S. Senator, the scholarship will pay
Roberts $500 a year for each of four
years study in the University, pro-
vided his record merits continuation
of the scholarship.
More than 40 applicants were receiv-
ed for the scholarship, R. C. Beaty,
Dean of Students and Chiarman of
the University scholarship committee,
stated in announcing that the commit-
tee had chosen the 1939 honor grad-
uate of Gainesville High School.
The Wescott Scholarship is the sec-
ond $2000 scholarship to the Universi-
ty of Florida given by Clarence E.
Bitting, president of the U. S. Sugar
corporation. The first, the Duncan U.
Fletcher Scholarship, is held by Adrain
Daane, a 1937 honor graduate of Pa-
hokee High School, who is now at-
tending his third year at the Universi-
ty.
In presenting the Wescott Scholar-
ship to President John J. Tigert, Mr.
Bitting pointed out "it was the earnest
desire of the organization to recognize
and perpetuate the memory of that
man who began, as early as 1847, to
make a reconnaissance of the Ever-
glades of Florida as to the probable
practicability of reclamation of these
lands and the expediency of draining
them.
"Without this work as a nucleus the
U. S. Sugar Corporation's development
of the Everglades could not have been
made possible," Bitting said, "and be-
cause of the Senator's integrity, pub-
lic spiritedness, and everlasting efforts
to reveal the possibilities of the Ever-
glades as a distinct asset to the State
of Florida. as well as the nation, the
scholarship will bear his name."

In the files of the Department of
Agriculture in Washington are aerial
survey maps and case histories of
nearly every one of the nation's 6 1-2
million farms.



Head, Hand,


Heart, Health


Dairy Team Goes
To California

The Pasco County 4-H dairy de-
monstration team represented Florida
at the National Dairy Congress which
was held in connection with the San
Francisco Exposition in California.
David Boatwright and Maxie Bryant
pitted their skill against 4-H club
members from all over the United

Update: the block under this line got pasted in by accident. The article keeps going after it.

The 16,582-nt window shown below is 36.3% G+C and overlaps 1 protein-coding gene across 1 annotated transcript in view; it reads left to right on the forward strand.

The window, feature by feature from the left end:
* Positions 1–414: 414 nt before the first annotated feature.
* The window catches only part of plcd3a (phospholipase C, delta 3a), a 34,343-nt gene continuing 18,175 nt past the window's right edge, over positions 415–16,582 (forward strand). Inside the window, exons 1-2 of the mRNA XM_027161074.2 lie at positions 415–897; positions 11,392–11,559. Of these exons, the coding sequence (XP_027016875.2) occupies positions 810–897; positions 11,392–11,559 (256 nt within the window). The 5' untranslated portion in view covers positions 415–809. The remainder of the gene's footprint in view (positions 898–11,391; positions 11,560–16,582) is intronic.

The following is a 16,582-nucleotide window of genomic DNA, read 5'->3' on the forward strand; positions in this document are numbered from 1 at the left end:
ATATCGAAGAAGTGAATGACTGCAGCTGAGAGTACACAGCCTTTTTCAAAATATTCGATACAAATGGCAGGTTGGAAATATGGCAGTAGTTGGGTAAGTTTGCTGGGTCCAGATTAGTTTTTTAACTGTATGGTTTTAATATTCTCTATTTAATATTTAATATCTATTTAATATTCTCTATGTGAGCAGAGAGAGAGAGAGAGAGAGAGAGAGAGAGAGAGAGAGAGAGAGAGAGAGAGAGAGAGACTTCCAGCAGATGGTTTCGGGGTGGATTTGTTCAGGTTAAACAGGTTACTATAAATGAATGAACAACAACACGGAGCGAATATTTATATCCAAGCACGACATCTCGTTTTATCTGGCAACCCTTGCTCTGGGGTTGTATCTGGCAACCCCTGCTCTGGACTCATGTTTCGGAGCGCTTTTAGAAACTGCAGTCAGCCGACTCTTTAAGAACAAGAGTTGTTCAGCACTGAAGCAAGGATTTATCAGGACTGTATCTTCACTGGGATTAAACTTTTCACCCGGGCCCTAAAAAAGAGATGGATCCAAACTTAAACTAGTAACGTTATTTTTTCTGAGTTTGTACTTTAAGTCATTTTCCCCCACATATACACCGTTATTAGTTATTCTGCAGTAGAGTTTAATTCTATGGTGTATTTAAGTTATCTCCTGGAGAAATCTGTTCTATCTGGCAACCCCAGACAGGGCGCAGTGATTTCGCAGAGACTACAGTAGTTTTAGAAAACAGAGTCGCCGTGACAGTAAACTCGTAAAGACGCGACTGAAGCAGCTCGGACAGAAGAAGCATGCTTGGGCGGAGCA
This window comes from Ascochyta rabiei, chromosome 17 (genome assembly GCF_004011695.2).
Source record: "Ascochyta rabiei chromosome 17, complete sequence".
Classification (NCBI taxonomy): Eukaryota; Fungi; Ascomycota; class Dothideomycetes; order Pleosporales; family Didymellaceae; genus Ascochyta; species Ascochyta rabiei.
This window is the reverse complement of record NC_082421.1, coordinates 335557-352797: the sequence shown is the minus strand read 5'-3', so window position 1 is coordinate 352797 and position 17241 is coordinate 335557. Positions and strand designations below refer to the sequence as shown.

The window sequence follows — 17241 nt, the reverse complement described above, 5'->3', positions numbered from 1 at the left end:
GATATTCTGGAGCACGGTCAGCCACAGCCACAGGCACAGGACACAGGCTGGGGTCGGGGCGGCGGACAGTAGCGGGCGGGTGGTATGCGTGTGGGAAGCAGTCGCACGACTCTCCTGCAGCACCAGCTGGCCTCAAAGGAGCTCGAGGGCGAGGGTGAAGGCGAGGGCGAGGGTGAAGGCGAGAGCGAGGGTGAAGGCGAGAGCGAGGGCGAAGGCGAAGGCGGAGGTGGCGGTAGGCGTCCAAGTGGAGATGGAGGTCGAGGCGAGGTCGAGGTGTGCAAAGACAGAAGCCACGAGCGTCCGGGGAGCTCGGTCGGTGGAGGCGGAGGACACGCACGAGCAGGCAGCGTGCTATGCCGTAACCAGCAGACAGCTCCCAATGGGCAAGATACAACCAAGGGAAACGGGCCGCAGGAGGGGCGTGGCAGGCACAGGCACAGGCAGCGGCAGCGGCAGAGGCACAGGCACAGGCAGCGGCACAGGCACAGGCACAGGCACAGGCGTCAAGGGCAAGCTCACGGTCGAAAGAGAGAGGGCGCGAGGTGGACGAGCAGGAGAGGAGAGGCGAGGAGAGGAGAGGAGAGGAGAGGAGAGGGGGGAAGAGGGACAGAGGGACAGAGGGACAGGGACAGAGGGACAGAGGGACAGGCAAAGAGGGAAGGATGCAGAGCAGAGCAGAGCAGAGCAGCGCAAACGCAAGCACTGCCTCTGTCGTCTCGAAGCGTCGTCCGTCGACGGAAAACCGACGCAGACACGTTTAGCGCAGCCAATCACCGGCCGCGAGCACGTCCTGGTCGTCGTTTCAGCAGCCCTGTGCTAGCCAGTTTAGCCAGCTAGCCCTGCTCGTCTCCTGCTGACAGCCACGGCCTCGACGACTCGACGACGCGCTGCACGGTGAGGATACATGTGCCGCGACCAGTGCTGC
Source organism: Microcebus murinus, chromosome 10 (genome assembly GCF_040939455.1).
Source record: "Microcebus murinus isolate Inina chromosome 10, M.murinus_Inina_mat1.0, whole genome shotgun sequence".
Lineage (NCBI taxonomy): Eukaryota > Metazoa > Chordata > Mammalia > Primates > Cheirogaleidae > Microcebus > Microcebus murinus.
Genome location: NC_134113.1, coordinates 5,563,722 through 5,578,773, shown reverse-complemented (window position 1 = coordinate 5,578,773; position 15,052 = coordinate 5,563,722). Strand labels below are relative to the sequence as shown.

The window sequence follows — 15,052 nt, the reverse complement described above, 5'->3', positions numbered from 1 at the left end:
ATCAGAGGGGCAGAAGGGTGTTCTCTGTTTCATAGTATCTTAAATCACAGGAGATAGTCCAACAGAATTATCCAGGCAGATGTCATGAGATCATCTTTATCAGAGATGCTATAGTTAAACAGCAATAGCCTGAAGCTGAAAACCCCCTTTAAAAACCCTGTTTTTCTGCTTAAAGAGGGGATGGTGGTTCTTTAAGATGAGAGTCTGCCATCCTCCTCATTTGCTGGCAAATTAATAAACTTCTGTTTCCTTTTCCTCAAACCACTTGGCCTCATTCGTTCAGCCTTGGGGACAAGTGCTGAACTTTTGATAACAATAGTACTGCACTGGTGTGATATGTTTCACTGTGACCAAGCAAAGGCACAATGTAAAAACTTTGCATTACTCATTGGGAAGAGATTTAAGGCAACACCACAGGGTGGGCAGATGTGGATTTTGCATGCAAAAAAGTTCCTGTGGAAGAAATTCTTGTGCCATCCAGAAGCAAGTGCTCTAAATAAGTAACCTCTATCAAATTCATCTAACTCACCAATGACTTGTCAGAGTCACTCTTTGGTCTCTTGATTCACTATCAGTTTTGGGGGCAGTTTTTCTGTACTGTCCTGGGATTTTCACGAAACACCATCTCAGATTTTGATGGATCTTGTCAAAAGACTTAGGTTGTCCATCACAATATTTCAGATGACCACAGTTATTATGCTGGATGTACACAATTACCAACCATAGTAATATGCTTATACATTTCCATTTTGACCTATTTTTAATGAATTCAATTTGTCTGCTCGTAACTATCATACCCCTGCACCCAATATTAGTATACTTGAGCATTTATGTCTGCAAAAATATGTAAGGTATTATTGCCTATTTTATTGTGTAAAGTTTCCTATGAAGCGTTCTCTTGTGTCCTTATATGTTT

States. They were accompanied by
County Agent J. A. McClellan, who
trained them.
R. W. Blacklock, state boys club
agent with the Extension Service, said
the boys left Florida October 13 and
would return as soon as the show was
over. The National Dairy Show lasted
from October 21 through October 26.
The Pasco team, which was second
in state competition during the Boys'
Annual Short Course at the University
of Florida last June, was awarded
th.e trip when the winning Alachua
County team was unable to go.
The state contests are sponsored each
year by the Kraft-Phoenix Cheese cor-
poration, which awards to state cham-
pionship teams all expense tours to
the National Dairy Show. There the
winning teams from the states com-
pete for national honors.


Annual Pig Show
Is November Event

Florida 4-H club boys will drive out
their best fat barrows and breeding
pigs at the 1939 State 4-H Pig Club
Show which will be held in connection
with the Leon County Fair in Talla-
hassee November 8 through 11.
R. W. Blacklock, state boys' club
agent with the Agricultural Extension
Service, says the Leon County Fair
Association is guaranteeing $200 in
prize money, and that the Hon. Nathan
Mayo, Commissioner of Agriculture,
has offered a free trip to the National
Club Congress and International Live-
stock Show in Chicago to the boy
showing the grand champion barrow,
under rules specified by the Extension
Service.
County agent K. S. McMullen, Tal-
lahassee, will be in charge of all ar-
rangements for the 4-H Show this
year, Blacklock says. He is expecting
a large entry list from about twenty
counties.


Page 11


a


Deserving Farmer

The farmer, a Harvard economist
complains, has become the nation's
most-favored interest, with more pity-
ing friends in congress and more class